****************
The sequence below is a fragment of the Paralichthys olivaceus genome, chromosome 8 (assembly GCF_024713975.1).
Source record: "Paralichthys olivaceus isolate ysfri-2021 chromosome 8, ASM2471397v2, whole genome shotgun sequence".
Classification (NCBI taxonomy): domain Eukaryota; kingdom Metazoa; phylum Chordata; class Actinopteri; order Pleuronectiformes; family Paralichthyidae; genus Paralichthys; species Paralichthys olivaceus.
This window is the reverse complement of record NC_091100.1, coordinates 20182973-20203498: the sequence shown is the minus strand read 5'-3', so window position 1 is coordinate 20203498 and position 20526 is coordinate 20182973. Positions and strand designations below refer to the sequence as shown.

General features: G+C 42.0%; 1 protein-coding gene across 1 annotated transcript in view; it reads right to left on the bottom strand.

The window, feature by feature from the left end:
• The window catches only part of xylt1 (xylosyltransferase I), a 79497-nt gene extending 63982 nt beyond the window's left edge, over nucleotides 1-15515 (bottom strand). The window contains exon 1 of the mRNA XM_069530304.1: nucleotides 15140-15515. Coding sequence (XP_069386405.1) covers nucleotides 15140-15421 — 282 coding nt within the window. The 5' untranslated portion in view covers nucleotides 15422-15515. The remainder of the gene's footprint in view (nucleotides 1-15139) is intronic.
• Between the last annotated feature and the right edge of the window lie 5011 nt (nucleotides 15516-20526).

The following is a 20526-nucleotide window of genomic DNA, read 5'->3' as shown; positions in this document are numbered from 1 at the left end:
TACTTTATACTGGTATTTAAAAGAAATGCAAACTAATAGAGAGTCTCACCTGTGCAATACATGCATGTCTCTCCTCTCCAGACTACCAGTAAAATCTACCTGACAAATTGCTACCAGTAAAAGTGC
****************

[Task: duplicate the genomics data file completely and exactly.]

The sequence below is a fragment of the Paralichthys olivaceus genome, chromosome 8 (assembly GCF_024713975.1).
Source record: "Paralichthys olivaceus isolate ysfri-2021 chromosome 8, ASM2471397v2, whole genome shotgun sequence".
Classification (NCBI taxonomy): domain Eukaryota; kingdom Metazoa; phylum Chordata; class Actinopteri; order Pleuronectiformes; family Paralichthyidae; genus Paralichthys; species Paralichthys olivaceus.
This window is the reverse complement of record NC_091100.1, coordinates 20182973-20203498: the sequence shown is the minus strand read 5'-3', so window position 1 is coordinate 20203498 and position 20526 is coordinate 20182973. Positions and strand designations below refer to the sequence as shown.

General features: G+C 42.0%; 1 protein-coding gene across 1 annotated transcript in view; it reads right to left on the bottom strand.

The window, feature by feature from the left end:
• The window catches only part of xylt1 (xylosyltransferase I), a 79497-nt gene extending 63982 nt beyond the window's left edge, over nucleotides 1-15515 (bottom strand). The window contains exon 1 of the mRNA XM_069530304.1: nucleotides 15140-15515. Coding sequence (XP_069386405.1) covers nucleotides 15140-15421 — 282 coding nt within the window. The 5' untranslated portion in view covers nucleotides 15422-15515. The remainder of the gene's footprint in view (nucleotides 1-15139) is intronic.
• Between the last annotated feature and the right edge of the window lie 5011 nt (nucleotides 15516-20526).

The following is a 20526-nucleotide window of genomic DNA, read 5'->3' as shown; positions in this document are numbered from 1 at the left end:
TACTTTATACTGGTATTTAAAAGAAATGCAAACTAATAGAGAGTCTCACCTGTGCAATACATGCATGTCTCTCCTCTCCAGACTACCAGTAAAATCTACCTGACAAATTGCTACCAGTAAAAGTGC